FOR the best part of two decades, the state’s number plates bore the simple but evocative slogan, ”Victoria – the garden state”. In 1994, Liberal premier Jeff Kennett characteristically made his mark by changing the slogan to ”on the move”, while the Bracks government spent $90,000 to come up with ”the place to be”. The use of number plates as a political sloganeering tool has obvious drawbacks, and the two latter variations have failed to match that first confident proclamation that we were, indeed, a state of gardens.
Beyond the magnificent public gardens of inner Melbourne, a critical part of Victoria’s green landscape has been the green wedges, 12 expanses of open space in greater Melbourne that have rightly been described as the city’s lungs. The green wedge vision was conceived by Liberal premier Sir Rupert Hamer in the 1970s and expanded by Labor as part of its Melbourne 2030 planning strategy.
Since the election of the Baillieu government, there is growing evidence this important green heritage may be threatened. In June, The Age reported the government was considering expanding development in the wedges as part of a big overhaul of the planning system as it looks to develop a new ”metropolitan planning strategy”. The Saturday Age has also revealed that Planning Minister Matthew Guy is writing to councils asking for their wish lists of the changes they would like to see in their green wedge areas. The move has been welcomed by the landholders in the green wedges and developers. But it has caused understandable alarm among environmentalists and planning activists.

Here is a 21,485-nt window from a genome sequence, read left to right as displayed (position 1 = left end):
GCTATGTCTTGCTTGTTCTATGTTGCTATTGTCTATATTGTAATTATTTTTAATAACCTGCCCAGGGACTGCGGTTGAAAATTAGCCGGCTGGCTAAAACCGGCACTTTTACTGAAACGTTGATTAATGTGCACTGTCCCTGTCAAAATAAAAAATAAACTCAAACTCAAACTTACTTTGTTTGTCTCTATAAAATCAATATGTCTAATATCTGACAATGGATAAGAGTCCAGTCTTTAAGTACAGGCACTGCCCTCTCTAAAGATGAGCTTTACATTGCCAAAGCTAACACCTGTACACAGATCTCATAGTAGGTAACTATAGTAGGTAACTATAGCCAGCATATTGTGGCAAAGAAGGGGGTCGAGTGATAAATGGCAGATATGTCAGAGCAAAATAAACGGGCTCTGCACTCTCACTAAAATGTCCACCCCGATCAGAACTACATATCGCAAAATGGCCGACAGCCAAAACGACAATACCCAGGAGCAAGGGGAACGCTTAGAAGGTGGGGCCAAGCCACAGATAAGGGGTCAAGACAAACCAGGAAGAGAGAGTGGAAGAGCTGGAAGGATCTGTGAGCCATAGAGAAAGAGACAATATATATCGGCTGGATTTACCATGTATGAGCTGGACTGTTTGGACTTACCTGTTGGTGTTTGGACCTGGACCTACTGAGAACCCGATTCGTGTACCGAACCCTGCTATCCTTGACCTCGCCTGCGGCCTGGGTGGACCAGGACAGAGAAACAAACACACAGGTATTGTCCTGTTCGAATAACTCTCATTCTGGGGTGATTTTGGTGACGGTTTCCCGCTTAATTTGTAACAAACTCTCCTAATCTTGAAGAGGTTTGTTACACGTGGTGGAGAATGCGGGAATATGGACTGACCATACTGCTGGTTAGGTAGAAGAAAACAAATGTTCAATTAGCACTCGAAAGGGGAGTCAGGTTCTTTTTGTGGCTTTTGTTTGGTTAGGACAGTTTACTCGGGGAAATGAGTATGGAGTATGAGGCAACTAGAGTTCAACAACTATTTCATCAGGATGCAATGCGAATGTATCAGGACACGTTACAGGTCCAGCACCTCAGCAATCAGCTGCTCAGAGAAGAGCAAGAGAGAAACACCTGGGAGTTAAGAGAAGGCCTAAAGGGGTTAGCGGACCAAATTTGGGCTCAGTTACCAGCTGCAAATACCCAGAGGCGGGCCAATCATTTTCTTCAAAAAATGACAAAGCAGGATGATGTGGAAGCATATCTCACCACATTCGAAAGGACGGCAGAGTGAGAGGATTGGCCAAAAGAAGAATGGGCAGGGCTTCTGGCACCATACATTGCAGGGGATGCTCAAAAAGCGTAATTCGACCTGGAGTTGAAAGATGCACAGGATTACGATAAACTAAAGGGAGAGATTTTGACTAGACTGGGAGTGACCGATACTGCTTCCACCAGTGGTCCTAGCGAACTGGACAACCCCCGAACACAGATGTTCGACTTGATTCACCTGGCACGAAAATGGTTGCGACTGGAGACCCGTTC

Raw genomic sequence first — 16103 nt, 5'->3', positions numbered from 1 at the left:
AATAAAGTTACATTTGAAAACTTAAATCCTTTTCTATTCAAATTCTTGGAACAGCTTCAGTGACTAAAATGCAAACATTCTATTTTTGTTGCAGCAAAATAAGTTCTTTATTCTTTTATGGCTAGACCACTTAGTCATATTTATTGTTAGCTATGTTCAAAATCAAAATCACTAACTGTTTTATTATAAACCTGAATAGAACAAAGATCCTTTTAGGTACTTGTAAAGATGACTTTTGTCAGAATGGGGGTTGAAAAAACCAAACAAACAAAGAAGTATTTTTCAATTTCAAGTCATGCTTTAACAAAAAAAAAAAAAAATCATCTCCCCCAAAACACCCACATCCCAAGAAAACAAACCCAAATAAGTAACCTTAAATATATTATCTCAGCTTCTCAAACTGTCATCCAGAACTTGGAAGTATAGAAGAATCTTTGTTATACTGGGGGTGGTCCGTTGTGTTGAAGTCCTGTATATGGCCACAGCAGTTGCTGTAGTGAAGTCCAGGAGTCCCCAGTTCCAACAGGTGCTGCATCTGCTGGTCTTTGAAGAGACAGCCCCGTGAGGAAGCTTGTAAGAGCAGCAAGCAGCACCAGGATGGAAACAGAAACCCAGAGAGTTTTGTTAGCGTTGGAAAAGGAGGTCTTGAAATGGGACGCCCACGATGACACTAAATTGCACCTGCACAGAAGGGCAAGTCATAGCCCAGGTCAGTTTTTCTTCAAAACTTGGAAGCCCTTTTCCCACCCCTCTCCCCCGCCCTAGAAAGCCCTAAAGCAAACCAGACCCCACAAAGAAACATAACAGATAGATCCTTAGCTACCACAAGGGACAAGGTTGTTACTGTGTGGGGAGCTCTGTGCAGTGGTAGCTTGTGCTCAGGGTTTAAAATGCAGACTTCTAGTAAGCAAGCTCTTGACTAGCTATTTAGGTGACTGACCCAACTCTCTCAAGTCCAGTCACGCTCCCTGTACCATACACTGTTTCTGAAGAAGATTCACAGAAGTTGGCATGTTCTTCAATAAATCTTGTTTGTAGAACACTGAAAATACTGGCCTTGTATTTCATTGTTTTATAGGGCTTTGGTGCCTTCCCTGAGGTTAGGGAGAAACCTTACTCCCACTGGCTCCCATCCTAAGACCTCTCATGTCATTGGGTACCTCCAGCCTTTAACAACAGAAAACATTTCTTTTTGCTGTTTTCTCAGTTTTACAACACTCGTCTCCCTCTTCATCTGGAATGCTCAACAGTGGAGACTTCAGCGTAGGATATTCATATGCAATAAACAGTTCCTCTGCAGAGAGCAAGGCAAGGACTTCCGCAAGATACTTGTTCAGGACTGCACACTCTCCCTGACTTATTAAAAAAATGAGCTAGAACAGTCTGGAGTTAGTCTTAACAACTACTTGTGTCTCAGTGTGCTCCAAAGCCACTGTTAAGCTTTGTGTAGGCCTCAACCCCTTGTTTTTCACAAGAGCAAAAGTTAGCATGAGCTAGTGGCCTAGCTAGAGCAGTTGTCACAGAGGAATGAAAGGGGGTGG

Mr Guy has stressed there are no plans for an expansion of residential development in the wedges, and this must be both the fundamental starting and finishing point in this debate. There is no question that Melbourne needs a new planning strategy, one that seeks to halt the endless expansion of the urban growth boundary. Mr Guy has been early in identifying the potential of using former industrial sites for housing, including 200 hectares at Fishermen’s Bend.
That approach is to be encouraged, rather than compromising one of Melbourne’s greatest assets to satisfy developers’ demands. The Age has recently reported on the activities of Business First, a Liberal fund-raising group operating in the southern suburbs, also green wedge territory. Mr Guy needs to ensure the review is open and accountable, and that the green wedge legacy of Sir Rupert Hamer is enhanced.